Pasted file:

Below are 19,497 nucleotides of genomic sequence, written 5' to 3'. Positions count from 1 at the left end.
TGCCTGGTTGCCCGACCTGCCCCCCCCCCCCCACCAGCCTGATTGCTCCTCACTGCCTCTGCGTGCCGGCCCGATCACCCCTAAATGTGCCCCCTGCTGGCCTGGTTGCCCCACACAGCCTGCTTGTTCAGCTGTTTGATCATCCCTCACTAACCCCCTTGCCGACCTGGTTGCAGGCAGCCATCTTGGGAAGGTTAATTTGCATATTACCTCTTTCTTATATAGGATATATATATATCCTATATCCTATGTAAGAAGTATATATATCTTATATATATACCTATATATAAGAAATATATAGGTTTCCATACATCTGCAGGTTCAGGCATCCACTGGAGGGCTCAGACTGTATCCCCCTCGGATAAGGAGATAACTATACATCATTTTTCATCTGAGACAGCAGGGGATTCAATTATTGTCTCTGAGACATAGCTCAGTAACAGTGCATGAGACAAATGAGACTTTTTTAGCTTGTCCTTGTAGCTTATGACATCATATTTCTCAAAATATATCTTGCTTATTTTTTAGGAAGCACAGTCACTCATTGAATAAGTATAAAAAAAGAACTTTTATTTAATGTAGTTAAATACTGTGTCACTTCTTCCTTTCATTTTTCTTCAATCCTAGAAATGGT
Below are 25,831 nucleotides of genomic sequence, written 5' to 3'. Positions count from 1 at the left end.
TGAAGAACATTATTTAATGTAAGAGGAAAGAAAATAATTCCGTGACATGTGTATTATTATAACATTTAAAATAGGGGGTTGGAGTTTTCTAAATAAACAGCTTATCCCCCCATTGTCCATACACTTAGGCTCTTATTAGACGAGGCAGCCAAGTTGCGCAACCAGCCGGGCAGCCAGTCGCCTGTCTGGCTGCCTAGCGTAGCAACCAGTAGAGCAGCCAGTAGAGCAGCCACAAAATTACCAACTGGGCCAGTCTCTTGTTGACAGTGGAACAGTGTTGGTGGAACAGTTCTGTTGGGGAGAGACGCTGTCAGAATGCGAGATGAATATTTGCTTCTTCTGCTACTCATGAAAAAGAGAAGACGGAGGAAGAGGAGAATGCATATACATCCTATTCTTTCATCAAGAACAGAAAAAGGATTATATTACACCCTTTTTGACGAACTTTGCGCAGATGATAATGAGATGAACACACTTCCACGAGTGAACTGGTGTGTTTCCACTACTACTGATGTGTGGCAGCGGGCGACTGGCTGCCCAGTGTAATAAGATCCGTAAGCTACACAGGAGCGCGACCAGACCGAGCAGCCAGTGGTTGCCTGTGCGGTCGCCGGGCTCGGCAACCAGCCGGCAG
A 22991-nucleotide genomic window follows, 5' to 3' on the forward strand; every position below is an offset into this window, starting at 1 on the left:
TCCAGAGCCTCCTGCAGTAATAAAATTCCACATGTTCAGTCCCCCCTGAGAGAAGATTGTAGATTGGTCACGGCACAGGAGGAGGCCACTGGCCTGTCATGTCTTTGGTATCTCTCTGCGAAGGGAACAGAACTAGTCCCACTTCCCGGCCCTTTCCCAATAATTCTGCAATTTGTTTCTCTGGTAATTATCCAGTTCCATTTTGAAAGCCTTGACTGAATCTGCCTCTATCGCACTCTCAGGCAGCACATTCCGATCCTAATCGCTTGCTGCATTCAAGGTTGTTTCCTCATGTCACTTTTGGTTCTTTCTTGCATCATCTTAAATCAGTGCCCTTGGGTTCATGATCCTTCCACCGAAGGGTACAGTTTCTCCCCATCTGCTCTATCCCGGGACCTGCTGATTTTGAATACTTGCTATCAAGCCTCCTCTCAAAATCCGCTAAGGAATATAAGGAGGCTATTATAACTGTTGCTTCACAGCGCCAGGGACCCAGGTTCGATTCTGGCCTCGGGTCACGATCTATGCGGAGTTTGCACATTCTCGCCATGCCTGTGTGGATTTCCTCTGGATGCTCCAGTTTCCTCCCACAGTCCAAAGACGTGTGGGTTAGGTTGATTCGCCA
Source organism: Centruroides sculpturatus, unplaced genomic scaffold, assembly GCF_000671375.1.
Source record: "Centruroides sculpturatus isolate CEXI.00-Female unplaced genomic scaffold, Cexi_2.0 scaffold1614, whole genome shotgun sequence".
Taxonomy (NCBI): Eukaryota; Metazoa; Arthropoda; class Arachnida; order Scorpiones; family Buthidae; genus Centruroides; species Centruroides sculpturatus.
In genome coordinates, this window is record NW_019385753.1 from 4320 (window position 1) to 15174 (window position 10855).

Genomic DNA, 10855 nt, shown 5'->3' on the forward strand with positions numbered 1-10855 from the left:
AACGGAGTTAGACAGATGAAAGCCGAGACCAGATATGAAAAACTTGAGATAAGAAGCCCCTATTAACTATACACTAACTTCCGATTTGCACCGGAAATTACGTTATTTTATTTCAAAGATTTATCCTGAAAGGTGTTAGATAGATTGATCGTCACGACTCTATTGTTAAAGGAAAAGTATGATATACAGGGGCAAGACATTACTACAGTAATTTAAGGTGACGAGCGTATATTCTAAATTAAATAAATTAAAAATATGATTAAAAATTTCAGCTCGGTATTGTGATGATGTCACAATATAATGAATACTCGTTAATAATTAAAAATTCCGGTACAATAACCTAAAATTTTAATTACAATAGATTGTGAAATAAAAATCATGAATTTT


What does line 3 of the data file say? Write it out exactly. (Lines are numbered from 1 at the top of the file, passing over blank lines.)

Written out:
Below are 25,831 nucleotides of genomic sequence, written 5' to 3'. Positions count from 1 at the left end.